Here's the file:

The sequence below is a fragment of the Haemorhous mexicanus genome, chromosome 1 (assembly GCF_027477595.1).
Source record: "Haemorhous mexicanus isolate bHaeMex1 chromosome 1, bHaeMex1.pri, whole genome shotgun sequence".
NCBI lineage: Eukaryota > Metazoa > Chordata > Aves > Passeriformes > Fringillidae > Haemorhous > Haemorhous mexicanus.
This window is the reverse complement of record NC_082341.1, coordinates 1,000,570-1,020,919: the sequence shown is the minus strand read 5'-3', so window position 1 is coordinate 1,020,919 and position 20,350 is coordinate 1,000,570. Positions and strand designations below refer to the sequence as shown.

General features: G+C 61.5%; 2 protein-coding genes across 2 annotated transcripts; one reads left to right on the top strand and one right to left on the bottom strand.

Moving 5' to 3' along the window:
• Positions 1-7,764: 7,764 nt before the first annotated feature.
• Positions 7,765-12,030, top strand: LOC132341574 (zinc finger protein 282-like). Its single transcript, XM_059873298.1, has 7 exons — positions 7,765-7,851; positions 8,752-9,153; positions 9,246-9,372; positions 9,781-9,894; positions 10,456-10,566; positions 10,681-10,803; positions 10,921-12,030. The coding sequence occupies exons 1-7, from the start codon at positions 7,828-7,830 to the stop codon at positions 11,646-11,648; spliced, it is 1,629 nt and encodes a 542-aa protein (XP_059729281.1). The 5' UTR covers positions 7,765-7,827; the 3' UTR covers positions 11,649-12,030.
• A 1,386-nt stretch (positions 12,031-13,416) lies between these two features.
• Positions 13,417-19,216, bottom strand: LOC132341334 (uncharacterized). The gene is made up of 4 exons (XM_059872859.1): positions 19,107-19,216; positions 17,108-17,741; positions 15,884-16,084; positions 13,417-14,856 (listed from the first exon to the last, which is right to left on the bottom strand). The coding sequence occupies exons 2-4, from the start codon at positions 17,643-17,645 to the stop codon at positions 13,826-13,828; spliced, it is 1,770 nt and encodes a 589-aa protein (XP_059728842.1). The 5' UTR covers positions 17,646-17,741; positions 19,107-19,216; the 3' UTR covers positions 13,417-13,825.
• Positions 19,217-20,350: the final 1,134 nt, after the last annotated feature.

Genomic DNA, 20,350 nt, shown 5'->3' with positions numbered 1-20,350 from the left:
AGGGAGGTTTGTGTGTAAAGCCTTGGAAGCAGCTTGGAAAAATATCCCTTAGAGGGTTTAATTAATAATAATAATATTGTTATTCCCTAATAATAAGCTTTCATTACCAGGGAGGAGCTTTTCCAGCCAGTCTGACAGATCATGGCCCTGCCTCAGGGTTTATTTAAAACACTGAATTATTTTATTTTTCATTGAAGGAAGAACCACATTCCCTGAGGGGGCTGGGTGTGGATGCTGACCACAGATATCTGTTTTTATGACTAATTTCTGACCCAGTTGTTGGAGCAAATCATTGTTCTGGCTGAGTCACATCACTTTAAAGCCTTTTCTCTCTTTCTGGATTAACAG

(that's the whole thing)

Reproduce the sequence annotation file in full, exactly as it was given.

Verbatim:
The sequence below is a fragment of the Haemorhous mexicanus genome, chromosome 1 (assembly GCF_027477595.1).
Source record: "Haemorhous mexicanus isolate bHaeMex1 chromosome 1, bHaeMex1.pri, whole genome shotgun sequence".
NCBI lineage: Eukaryota > Metazoa > Chordata > Aves > Passeriformes > Fringillidae > Haemorhous > Haemorhous mexicanus.
This window is the reverse complement of record NC_082341.1, coordinates 1,000,570-1,020,919: the sequence shown is the minus strand read 5'-3', so window position 1 is coordinate 1,020,919 and position 20,350 is coordinate 1,000,570. Positions and strand designations below refer to the sequence as shown.

General features: G+C 61.5%; 2 protein-coding genes across 2 annotated transcripts; one reads left to right on the top strand and one right to left on the bottom strand.

Moving 5' to 3' along the window:
• Positions 1-7,764: 7,764 nt before the first annotated feature.
• Positions 7,765-12,030, top strand: LOC132341574 (zinc finger protein 282-like). Its single transcript, XM_059873298.1, has 7 exons — positions 7,765-7,851; positions 8,752-9,153; positions 9,246-9,372; positions 9,781-9,894; positions 10,456-10,566; positions 10,681-10,803; positions 10,921-12,030. The coding sequence occupies exons 1-7, from the start codon at positions 7,828-7,830 to the stop codon at positions 11,646-11,648; spliced, it is 1,629 nt and encodes a 542-aa protein (XP_059729281.1). The 5' UTR covers positions 7,765-7,827; the 3' UTR covers positions 11,649-12,030.
• A 1,386-nt stretch (positions 12,031-13,416) lies between these two features.
• Positions 13,417-19,216, bottom strand: LOC132341334 (uncharacterized). The gene is made up of 4 exons (XM_059872859.1): positions 19,107-19,216; positions 17,108-17,741; positions 15,884-16,084; positions 13,417-14,856 (listed from the first exon to the last, which is right to left on the bottom strand). The coding sequence occupies exons 2-4, from the start codon at positions 17,643-17,645 to the stop codon at positions 13,826-13,828; spliced, it is 1,770 nt and encodes a 589-aa protein (XP_059728842.1). The 5' UTR covers positions 17,646-17,741; positions 19,107-19,216; the 3' UTR covers positions 13,417-13,825.
• Positions 19,217-20,350: the final 1,134 nt, after the last annotated feature.

Genomic DNA, 20,350 nt, shown 5'->3' with positions numbered 1-20,350 from the left:
AGGGAGGTTTGTGTGTAAAGCCTTGGAAGCAGCTTGGAAAAATATCCCTTAGAGGGTTTAATTAATAATAATAATATTGTTATTCCCTAATAATAAGCTTTCATTACCAGGGAGGAGCTTTTCCAGCCAGTCTGACAGATCATGGCCCTGCCTCAGGGTTTATTTAAAACACTGAATTATTTTATTTTTCATTGAAGGAAGAACCACATTCCCTGAGGGGGCTGGGTGTGGATGCTGACCACAGATATCTGTTTTTATGACTAATTTCTGACCCAGTTGTTGGAGCAAATCATTGTTCTGGCTGAGTCACATCACTTTAAAGCCTTTTCTCTCTTTCTGGATTAACAG